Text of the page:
Search

Lib Dem tax policy is a major shift

PUBLISHED: 11:07 14 June 2006 | UPDATED: 11:00 22 October 2010

CHRIS FISHER, EDP Political Editor

Given the great emphasis placed by the Liberal Democrats on the Iraq war, there was no little irony - and, their detractors might also say, no little justice - in the launch of their new taxation policy being heavily overshadowed last week by reports of the death of Abu Musab al-Zarqawi.

Given the great emphasis placed by the Liberal Democrats on the Iraq war, there was no little irony - and, their detractors might also say, no little justice - in the launch of their new taxation policy being heavily overshadowed last week by reports of the death of Abu Musab al-Zarqawi.

What proportion of the country's population has any awareness at all that Sir Menzies Campbell has, at a stroke, radically changed his party's stance on taxation? I should think it is pretty small. But the development is potentially significant, notwithstanding the facts that the Lib Dems remain very much the third party and have been pushed back in the polls by David Cameron's Tories.

For a start, many political analysts currently still think that a hung parliament is more likely than an outright Tory victory as the outcome of the next general election. The arithmetic of our electoral system strongly supports them. The Conservatives need to be about 10 percentage points ahead of Labour to get a Commons majority of their own.

If, moreover, there were no single-party majority, a Tory-Lib Dem coalition would be a substantially stronger possibility than a Labour-Lib Dem one. Common sense tells us that the Lib Dems would rather have an arrangement with a party on the way up than with one that was sinking and had just been deprived of its Commons majority. Furthermore, Sir Ming is plainly attempting to reposition his party. Under Charles Kennedy it got into the extraordinary situation of being widely perceived as standing to the left of Labour. And there was a price to pay for that in the last general election.

Generally speaking, the Lib Dems did considerably better when they were trying to take seats off Labour than when they were trying to capture them from, or hold them against, the Tories. And that was before Mr Cameron's new fluffy version of Toryism made its appearance.

The perception of the Lib Dems as left-wing was not entirely because of Iraq. The party also had a long standing commitment to the redistribution of income, and stood out by having a commitment to a 50pc top rate of income tax (on annual incomes of above £100,000).

Sir Ming has now shown he is intent on abandoning that idea. "The 50p rate was an important symbol that we are a redistributive party," he declared last week. Note the "was".

In addition to getting his party to scrap the 50pc tax pledge, he wants it to commit itself to abolishing the 10pc starter rate of income tax, raise the annual income threshold for beginning to pay the tax to slightly over £7000, cut the basic rate from 22pc to 20pc and raise the threshold for the 40pc higher rate to £50,000. In support of this plan he stated: "I want to redefine our approach to tax to reflect the growing sense in many low income and middle class households that taxes are unfair, over-complicated and penalise hard work."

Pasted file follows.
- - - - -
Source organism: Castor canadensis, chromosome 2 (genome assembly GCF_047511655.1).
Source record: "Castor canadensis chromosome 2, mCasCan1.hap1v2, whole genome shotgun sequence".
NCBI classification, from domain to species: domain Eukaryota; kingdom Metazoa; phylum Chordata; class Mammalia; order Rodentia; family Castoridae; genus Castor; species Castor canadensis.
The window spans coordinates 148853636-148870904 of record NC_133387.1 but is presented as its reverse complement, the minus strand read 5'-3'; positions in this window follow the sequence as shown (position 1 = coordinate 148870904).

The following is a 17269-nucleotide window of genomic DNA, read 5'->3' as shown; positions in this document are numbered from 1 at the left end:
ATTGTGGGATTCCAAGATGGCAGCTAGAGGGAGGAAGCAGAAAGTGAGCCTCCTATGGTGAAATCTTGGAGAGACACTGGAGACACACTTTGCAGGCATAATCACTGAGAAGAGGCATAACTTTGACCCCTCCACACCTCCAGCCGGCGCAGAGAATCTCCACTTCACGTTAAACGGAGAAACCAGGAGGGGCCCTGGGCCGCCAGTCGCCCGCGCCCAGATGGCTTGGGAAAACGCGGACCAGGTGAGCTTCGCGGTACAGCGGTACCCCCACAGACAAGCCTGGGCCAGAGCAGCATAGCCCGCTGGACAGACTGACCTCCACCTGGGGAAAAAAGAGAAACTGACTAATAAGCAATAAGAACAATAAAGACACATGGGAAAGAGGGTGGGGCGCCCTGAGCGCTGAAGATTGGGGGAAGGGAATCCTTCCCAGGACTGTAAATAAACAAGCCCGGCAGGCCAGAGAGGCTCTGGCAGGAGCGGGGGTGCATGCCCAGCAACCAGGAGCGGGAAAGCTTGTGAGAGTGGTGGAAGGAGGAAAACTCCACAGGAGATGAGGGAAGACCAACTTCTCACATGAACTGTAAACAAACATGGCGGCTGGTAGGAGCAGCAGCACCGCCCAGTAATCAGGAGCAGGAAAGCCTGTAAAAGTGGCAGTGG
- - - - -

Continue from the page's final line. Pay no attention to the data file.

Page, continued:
No overall cut in the state's tax-take is envisaged, however. So where is the money lost to be recovered from? By "raising taxes on those who pollute the environment and on the very wealthy". Interesting, but much easier said than done.

As awareness of the dangers presented by global warming increases, the public is no doubt becoming more attracted in principle to green taxation. But politicians in or aspiring to government still have to tread very carefully in this regard. How many voters with cars are up for a sharp rise in fuel duty?

There are also problems in squeezing the rich. They won't like it. Some are great job-creators. And in today's global, IT economy it is much easier than it was for them to show their displeasure by shifting their assets and themselves to places where they will get a better deal.

Sir Ming and his advisers have more thinking to do. But he deserves praise for this first step. He has recognised that his party needs to sharpen up its act and pull itself up from the sofa of soft, urban middle class liberalism that it sank into with Mr Kennedy. His tax proposals are also the best answer yet to the mocking suggestions - triggered largely by his hesitant performances in Prime Minister's Question Time - that he is past it and better suited to a place in a retirement home than the leadership of a political party.

And, amongst other things, they ought to be causing some perturbation in Tory ranks.

Does Mr Cameron have much interest in cutting tax for low and middle earners? There has been little so far to suggest he has. Has the tax radicalism of the Thatcher years been banished from his party? It's a bit strange to see it surfacing amongst the Lib Dems.


If you value what this story gives you, please consider supporting the Eastern Daily Press. Click the link in the orange box above for details.

Become a supporter

This newspaper has been a central part of community life for many years. Our industry faces testing times, which is why we're asking for your support. Every contribution will help us continue to produce local journalism that makes a measurable difference to our community.

Latest from the Eastern Daily Press